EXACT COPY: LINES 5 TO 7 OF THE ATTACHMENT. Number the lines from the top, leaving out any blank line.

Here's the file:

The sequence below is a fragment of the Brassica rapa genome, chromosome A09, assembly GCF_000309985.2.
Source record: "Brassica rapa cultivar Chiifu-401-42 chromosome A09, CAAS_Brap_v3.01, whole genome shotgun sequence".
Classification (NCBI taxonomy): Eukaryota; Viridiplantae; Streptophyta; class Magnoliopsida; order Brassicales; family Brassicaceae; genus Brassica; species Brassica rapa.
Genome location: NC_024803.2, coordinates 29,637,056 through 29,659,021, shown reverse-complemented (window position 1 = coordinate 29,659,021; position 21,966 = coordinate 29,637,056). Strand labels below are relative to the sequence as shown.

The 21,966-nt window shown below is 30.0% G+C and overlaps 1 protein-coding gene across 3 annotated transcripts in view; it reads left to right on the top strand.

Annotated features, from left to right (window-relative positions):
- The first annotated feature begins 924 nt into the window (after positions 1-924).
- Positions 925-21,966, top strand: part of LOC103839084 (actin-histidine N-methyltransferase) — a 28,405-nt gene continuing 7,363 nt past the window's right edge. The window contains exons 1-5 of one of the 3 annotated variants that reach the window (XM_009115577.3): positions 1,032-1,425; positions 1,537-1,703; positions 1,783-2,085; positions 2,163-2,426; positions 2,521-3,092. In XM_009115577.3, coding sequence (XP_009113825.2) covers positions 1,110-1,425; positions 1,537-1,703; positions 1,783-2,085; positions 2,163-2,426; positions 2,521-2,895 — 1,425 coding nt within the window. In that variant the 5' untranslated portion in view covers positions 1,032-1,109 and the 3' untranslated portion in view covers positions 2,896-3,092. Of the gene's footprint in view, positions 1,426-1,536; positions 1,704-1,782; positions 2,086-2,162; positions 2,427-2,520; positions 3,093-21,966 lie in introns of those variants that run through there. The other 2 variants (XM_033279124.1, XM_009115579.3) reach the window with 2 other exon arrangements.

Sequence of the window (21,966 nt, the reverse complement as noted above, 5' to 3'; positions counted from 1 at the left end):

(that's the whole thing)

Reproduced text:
The 21,966-nt window shown below is 30.0% G+C and overlaps 1 protein-coding gene across 3 annotated transcripts in view; it reads left to right on the top strand.

Annotated features, from left to right (window-relative positions):
- The first annotated feature begins 924 nt into the window (after positions 1-924).